STRATIGRAPHY AND STRUCTURAL GEOMETRY OF THE NEOPROTEROZOIC ROCKFISH CONGLOMERATE, CENTRAL VIRGINIA BLUE RIDGE
The Rockfish Conglomerate is a cobble to boulder conglomerate interlayered with pebbly arkosic sandstone and is collectively characterized by outsized clasts (up to 80 cm) and rhythmically bedded strata. Outsized clasts of granitic basement are interpreted as dropstones associated with ice-rafting processes seaward of a tidewater glacier. New geologic mapping indicates that the Rockfish Conglomerate is a geographically restricted lenticular unit up to 200 m thick and was deposited in a trough that unconformably overlies the Mesoproterozoic granitoid basement complex. A finer-grained sequence of interlayered arkosic sandstone, siltstone, and graphitic mudstone overlies the Rockfish Conglomerate. Gabbroic dikes and sills intrude the metasedimentary sequence. The marine glaciogenic deposits preserved in the Rockfish Conglomerate may be related to the Marinoan glaciation (655-635 Ma).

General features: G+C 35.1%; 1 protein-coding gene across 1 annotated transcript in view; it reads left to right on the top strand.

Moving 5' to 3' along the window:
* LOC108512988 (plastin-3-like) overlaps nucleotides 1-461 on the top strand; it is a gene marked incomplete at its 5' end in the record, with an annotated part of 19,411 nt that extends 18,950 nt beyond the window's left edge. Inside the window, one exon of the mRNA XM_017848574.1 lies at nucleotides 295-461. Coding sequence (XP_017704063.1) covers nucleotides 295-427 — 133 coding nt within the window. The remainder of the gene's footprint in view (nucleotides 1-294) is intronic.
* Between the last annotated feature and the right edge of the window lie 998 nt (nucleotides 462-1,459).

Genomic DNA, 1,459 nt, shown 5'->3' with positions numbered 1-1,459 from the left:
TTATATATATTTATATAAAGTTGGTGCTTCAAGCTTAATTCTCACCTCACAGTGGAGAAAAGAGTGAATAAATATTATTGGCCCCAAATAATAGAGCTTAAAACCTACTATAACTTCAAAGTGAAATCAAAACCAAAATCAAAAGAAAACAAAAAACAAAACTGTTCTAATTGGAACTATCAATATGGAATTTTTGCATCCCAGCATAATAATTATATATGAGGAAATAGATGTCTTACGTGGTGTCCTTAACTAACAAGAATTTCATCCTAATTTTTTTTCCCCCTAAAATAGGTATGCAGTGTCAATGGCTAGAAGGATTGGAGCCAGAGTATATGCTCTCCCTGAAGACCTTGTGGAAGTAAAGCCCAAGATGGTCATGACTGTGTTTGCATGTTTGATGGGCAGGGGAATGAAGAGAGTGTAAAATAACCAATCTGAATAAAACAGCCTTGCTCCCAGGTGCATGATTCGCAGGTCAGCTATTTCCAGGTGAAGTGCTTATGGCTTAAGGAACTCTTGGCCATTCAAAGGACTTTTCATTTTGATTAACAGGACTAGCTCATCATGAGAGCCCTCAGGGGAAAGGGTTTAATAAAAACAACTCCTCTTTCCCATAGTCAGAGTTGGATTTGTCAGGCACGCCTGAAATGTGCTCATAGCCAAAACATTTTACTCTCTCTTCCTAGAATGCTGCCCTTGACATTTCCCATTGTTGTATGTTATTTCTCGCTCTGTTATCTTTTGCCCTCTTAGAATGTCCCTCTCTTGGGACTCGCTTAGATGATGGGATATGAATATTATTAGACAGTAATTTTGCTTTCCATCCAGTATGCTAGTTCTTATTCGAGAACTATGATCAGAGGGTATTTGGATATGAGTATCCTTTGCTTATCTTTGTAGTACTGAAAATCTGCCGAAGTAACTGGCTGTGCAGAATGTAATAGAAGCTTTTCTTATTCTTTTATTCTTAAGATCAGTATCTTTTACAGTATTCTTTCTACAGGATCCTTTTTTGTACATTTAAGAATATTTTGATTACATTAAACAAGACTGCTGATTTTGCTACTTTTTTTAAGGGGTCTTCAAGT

Beds in the Rockfish Conglomerate and overlying Lynchburg Group strata are overturned and dip steeply to the NW. A greenschist facies foliation is well-developed in the both basement and cover sequence and is subparallel to bedding. Fabric analysis of coarse-grained clasts in the Rockfish Conglomerate yields mean aspect ratios of 1.5 to 2.5, significantly greater than aspect ratios in the sand-sized matrix, consistent with strain partitioning between the coarse-grained clasts and matrix. A set of cm-scale oblique reverse high-strain zones cut the penetrative foliation.